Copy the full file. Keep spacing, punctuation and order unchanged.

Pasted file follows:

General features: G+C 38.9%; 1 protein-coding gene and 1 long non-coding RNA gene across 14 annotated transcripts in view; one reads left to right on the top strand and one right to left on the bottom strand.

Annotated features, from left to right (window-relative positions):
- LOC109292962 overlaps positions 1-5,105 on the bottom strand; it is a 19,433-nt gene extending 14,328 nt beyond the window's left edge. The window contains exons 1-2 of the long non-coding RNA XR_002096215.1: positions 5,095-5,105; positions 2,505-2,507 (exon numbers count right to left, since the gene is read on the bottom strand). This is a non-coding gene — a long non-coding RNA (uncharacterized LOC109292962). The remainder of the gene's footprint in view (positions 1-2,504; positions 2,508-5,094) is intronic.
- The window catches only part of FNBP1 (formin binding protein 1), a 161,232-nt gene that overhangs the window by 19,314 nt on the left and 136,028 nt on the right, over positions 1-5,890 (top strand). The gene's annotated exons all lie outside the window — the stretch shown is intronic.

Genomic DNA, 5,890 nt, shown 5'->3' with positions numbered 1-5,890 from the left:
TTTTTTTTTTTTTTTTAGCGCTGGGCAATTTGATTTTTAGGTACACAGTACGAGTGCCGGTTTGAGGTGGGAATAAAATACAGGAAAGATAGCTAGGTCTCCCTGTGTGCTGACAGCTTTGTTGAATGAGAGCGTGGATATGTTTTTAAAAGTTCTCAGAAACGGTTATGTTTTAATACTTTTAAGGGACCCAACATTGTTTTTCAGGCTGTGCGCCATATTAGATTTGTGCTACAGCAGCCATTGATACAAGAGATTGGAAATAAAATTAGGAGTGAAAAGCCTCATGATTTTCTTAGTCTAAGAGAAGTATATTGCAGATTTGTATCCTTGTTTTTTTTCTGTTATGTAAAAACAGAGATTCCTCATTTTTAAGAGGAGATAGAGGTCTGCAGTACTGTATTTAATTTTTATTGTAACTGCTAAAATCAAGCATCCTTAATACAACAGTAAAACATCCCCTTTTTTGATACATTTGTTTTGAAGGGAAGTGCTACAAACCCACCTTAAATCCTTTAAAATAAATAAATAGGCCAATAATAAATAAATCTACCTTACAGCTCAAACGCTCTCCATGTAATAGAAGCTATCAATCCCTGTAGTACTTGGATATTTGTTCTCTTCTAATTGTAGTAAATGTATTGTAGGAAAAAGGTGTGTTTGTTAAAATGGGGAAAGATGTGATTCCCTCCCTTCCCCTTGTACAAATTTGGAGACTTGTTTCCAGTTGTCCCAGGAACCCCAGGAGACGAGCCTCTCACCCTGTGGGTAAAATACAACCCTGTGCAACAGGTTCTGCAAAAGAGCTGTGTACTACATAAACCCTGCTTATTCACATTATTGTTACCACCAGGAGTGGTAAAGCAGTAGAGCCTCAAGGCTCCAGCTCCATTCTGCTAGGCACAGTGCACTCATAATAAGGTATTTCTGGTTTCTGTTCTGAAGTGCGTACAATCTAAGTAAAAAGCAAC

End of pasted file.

General features: G+C 38.9%; 1 protein-coding gene and 1 long non-coding RNA gene across 14 annotated transcripts in view; one reads left to right on the top strand and one right to left on the bottom strand.

Annotated features, from left to right (window-relative positions):
- LOC109292962 overlaps positions 1-5,105 on the bottom strand; it is a 19,433-nt gene extending 14,328 nt beyond the window's left edge. The window contains exons 1-2 of the long non-coding RNA XR_002096215.1: positions 5,095-5,105; positions 2,505-2,507 (exon numbers count right to left, since the gene is read on the bottom strand). This is a non-coding gene — a long non-coding RNA (uncharacterized LOC109292962). The remainder of the gene's footprint in view (positions 1-2,504; positions 2,508-5,094) is intronic.
- The window catches only part of FNBP1 (formin binding protein 1), a 161,232-nt gene that overhangs the window by 19,314 nt on the left and 136,028 nt on the right, over positions 1-5,890 (top strand). The gene's annotated exons all lie outside the window — the stretch shown is intronic.

Genomic DNA, 5,890 nt, shown 5'->3' with positions numbered 1-5,890 from the left:
TTTTTTTTTTTTTTTTAGCGCTGGGCAATTTGATTTTTAGGTACACAGTACGAGTGCCGGTTTGAGGTGGGAATAAAATACAGGAAAGATAGCTAGGTCTCCCTGTGTGCTGACAGCTTTGTTGAATGAGAGCGTGGATATGTTTTTAAAAGTTCTCAGAAACGGTTATGTTTTAATACTTTTAAGGGACCCAACATTGTTTTTCAGGCTGTGCGCCATATTAGATTTGTGCTACAGCAGCCATTGATACAAGAGATTGGAAATAAAATTAGGAGTGAAAAGCCTCATGATTTTCTTAGTCTAAGAGAAGTATATTGCAGATTTGTATCCTTGTTTTTTTTCTGTTATGTAAAAACAGAGATTCCTCATTTTTAAGAGGAGATAGAGGTCTGCAGTACTGTATTTAATTTTTATTGTAACTGCTAAAATCAAGCATCCTTAATACAACAGTAAAACATCCCCTTTTTTGATACATTTGTTTTGAAGGGAAGTGCTACAAACCCACCTTAAATCCTTTAAAATAAATAAATAGGCCAATAATAAATAAATCTACCTTACAGCTCAAACGCTCTCCATGTAATAGAAGCTATCAATCCCTGTAGTACTTGGATATTTGTTCTCTTCTAATTGTAGTAAATGTATTGTAGGAAAAAGGTGTGTTTGTTAAAATGGGGAAAGATGTGATTCCCTCCCTTCCCCTTGTACAAATTTGGAGACTTGTTTCCAGTTGTCCCAGGAACCCCAGGAGACGAGCCTCTCACCCTGTGGGTAAAATACAACCCTGTGCAACAGGTTCTGCAAAAGAGCTGTGTACTACATAAACCCTGCTTATTCACATTATTGTTACCACCAGGAGTGGTAAAGCAGTAGAGCCTCAAGGCTCCAGCTCCATTCTGCTAGGCACAGTGCACTCATAATAAGGTATTTCTGGTTTCTGTTCTGAAGTGCGTACAATCTAAGTAAAAAGCAAC